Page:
If you think Daredevil has a hard time with Batman comparisons, just wait until you meet Moon Knight. Few Marvel characters are accused of second-tier rip-off status as often as Moon Knight, to the point that it would give anyone a complex.
Comic book fans who write off Moon Knight as an also-ran are missing out on some of Marvel’s best comics, though, especially in recent years from writers such as Warren Ellis and Jeff Lemire.
It’s a lesser known fact that Moon Knight has also landed himself various Avengers status, from the West Coast Avengers in the 1980’s to the Secret Avengers of the 2010’s. Couple that with an ongoing mental illness and challenges sorting out a possible Disassociative Identity Disorder, and Moon Knight offers plenty of different story telling angles from the Caped Crusader.
Plus, he’s got a better costume.
I) Moon Knight Origins & West Coast Avenger
Collects: Werewolf By Night 32-33; Marvel Spotlight 28-29; Defenders 47-50; Peter Parker, The Spectacular Spider-Man 22-23; Material From Hulk Magazine 11-15, Marvel Two-In-One 52, Hulk Magazine 17-18, 20; Material From Marvel Preview 21; Moon Knight (1980 to 1984) #1 to #4
Collects: Moon Knight (1980 to 1984) #5 to #23
Collects: Moon Knight #24 to #38
The first volume of Moon Knight would run for 38 issues until mid 1984. These are the Doug Moench and Bill Sienkiewicz Marc Spector stories you’ve been looking for!
From there the series rebooted with a volume 2, which launched summer of 1985 and only ran for 6 issue.
It’s worth noting here that the easiest path to every collected appearance of Moon Knight in West Coast Avengers comes in Avengers: West Coast Avengers Omnibus Volume 2, which collects West Coast Avengers #17 to #41.
Collects: West Coast Avengers (1985) #17-24
Collects: West Coast Avengers 25-30, Annual 2
Marc Spector, Moon Knight #1 to #60 (1989 to 1994)
At the time of posting, Moon Knight’s late 80’s through early 90’s appearances are both uncollected and unavailable on Marvel Unlimited. You can find a list of single issues here.
Modern Moon Knight Reborn (2000 to 2012)
Charlie Huston and David Finch.
Collects: Moon Knight (2006 to 2009) #1 to #6
Collects: Moon Knight #7 to #13
Collects: Moon Knight #14 to #20
Collects: Moon Knight #21 to #25, Moon Knight: Silent Night One-Shot
Collects: Moon Knight (2006 to 2009) #26 to #30
Collects: Vengeance of the Moon Knight #1 to #6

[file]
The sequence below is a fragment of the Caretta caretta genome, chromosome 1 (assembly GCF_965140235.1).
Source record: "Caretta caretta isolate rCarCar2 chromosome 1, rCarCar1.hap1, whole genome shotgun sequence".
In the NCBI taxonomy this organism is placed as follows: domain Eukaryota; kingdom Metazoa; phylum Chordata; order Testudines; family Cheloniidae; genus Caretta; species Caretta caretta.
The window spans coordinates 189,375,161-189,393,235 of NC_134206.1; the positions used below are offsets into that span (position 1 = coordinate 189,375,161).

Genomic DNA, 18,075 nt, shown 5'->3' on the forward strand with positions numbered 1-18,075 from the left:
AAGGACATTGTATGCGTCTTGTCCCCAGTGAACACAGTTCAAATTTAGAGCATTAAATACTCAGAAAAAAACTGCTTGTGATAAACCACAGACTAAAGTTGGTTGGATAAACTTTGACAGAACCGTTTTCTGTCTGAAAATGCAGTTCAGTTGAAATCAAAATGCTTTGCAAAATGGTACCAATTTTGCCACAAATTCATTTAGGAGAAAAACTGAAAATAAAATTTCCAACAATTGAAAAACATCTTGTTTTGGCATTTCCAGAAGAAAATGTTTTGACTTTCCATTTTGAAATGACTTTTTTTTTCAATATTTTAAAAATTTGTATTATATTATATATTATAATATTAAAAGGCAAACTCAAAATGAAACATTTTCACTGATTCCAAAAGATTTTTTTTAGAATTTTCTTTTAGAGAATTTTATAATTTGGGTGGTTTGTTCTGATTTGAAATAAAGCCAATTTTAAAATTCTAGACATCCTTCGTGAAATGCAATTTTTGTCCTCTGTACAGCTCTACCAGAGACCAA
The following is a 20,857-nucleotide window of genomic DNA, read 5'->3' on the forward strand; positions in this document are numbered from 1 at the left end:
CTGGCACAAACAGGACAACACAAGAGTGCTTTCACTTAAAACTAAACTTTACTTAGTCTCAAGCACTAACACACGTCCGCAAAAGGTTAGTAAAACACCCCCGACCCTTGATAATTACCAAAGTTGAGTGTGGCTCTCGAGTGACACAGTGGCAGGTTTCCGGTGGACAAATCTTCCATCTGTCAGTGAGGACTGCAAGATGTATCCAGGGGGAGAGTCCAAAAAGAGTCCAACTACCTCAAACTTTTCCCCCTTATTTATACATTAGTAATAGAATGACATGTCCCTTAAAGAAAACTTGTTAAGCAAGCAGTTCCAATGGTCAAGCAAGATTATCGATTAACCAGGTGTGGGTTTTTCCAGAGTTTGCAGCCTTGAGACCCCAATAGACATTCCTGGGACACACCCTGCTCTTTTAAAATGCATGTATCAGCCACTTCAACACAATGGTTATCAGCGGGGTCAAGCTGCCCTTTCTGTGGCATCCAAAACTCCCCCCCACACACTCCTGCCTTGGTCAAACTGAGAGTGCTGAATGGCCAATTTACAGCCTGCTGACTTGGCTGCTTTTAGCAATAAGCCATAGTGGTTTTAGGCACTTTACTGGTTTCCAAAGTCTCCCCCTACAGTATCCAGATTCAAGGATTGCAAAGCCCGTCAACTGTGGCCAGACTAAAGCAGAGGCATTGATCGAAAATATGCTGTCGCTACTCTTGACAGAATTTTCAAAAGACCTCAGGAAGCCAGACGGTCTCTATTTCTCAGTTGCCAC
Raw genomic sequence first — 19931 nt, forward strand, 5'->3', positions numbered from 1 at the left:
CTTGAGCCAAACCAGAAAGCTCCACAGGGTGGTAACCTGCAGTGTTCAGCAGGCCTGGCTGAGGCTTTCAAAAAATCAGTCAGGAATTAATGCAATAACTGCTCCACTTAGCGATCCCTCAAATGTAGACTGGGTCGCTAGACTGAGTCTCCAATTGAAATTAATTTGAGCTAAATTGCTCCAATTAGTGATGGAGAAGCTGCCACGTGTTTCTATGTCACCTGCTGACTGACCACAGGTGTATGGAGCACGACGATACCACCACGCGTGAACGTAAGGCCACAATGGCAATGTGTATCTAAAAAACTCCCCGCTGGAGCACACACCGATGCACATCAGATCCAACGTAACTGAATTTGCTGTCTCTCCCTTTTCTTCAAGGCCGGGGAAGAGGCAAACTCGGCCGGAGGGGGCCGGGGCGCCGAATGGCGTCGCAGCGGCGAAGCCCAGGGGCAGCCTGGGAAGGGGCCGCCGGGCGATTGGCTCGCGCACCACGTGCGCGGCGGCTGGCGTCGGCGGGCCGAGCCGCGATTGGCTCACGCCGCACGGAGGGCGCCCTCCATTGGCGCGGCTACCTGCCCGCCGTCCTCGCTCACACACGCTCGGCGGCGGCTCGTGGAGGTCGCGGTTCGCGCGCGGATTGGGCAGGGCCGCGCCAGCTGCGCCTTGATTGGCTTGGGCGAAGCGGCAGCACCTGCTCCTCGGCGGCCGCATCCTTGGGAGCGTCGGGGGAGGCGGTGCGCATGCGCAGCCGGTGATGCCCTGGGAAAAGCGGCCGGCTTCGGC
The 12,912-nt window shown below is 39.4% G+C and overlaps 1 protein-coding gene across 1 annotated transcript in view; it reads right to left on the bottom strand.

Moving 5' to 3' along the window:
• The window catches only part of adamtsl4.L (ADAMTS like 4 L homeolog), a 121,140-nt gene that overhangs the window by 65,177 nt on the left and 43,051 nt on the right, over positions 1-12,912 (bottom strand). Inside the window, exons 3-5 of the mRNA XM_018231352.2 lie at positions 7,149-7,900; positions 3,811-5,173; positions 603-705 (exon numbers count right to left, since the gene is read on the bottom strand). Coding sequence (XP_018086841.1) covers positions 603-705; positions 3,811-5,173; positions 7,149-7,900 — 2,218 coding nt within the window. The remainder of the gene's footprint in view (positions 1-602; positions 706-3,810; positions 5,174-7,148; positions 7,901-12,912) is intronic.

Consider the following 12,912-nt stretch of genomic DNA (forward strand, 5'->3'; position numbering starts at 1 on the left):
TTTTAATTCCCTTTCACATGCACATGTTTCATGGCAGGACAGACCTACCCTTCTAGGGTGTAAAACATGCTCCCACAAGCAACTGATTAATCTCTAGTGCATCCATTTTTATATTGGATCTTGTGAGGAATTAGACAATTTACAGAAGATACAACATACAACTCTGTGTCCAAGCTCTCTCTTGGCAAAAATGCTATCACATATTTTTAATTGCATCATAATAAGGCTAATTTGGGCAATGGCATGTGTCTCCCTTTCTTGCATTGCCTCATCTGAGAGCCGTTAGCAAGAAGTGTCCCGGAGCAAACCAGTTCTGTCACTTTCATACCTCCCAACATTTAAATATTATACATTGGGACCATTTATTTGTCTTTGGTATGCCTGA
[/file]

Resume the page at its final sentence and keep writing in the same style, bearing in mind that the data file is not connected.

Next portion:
Also known as Moon Knight vs. Deadpool: Dawn of Just Cuz
Collects: Vengeance of the Moon Knight #7 to #10
Occurs during the Daredevil Shadowland event, you can find Comic Book Herald’s Daredevil Shadowland reading order here.
Collects: Shadowland Moon Knight #1 to #3
Moon Knight, Secret Avenger
Ed Brubaker’s Secret Avengers run, launching during Marvel’s Heroic Age, is one of the great misses in modern Marvel Comics. Brubaker is literally unable to produce a bad comic, but Secret Avengers never reaches the heights the likes of Brubaker’s Captain America: Winter Soldier or Immortal Iron Fist. It’s a perfectly mediocre Avengers off shoot.
Moon Knight is merely a role player in the pages of Secret Avengers, where Steve Rogers is undoubtedly the star. Worth checking out, but largely this section will help clarify what Moon Knight’s been up to prior to the next solo Moon Knight run.
Collects: Secret Avengers (2010 to 2012) #1 to #5
Collects: Secret Avengers (2010 to 2012) #6 to #12
Collects: Secret Avengers (2010 to 2012) #16 to #21
Brian Michael Bendis & Alex Maleev Moon Knight
There are a few oddities about this 12 issue run on Moon Knight that tend to leave it overlooked in most discussions of the character.
For starters, the creative team of Brian Michael Bendis and Alex Maleev are best known for their near 60 issue run on Daredevil, one of the absolute greats of the 2000’s. When comic book fans think of Bendis and Maleev, odds are they think first of Daredevil.
On top of that, Moon Knight functions as an odd precursor to Marvel’s Age of Ultron event, written by Bendis.
I enjoyed this run as it was coming out significantly more than I expected. Partially it’s Bendis and Maleev working together, but they also carve out a strong take on Moon Knight and his challenges with identity.
Collects: Moon Knight (2010 to 2012) #1 to #7
Collects: Moon Knight (2010 to 2012) #8 to #12
Marvel NOW! Moon Knight – The Warren Ellis Run (And More)
I’m genuinely in awe of these comics every time I read them, from Ellis’s psychotically imaginative supernatural science to Shalvey’s unrivaled action sequences. These are inventive, beautiful comics, and you don’t need to know a thing about Moon Knight heading in that the comic doesn’t adequately explain in a few pages.
Collects: Moon Knight (2012) #1 to #6
Collects: Moon Knight (2012) #7 to #12
Collects: Moon Knight (2012) #13 to #17
All-New All-Different Moon Knight – The Jeff Lemire Run
Whereas Ellis and Shalvey’s Moon Knight declared on every set-up page that Moon Knight is “completely insane,” Jeff Lemire and Greg Smallwood’s run takes a step back and asks: “Wait, is he really?”
There have been plenty of “Marvel does One Flew Over the Cuckoo’s Nest” takes before (I think first of Jason Aaron’s Wolverine and Dr. Rot story arc), but not many runs start and focus inside the asylum. It’s a strong, great-looking opening salvo in a new direction for Moon Knight.
Collects: Moon Knight (2016) #1 to #5
Collects: Moon Knight #6 to #9
Collects: Moon Knight #10 to #14
Marvel Legacy Moon Knight and Beyond!
Collects: Moon Knight 188-193
Collects: Moon Knight 194-198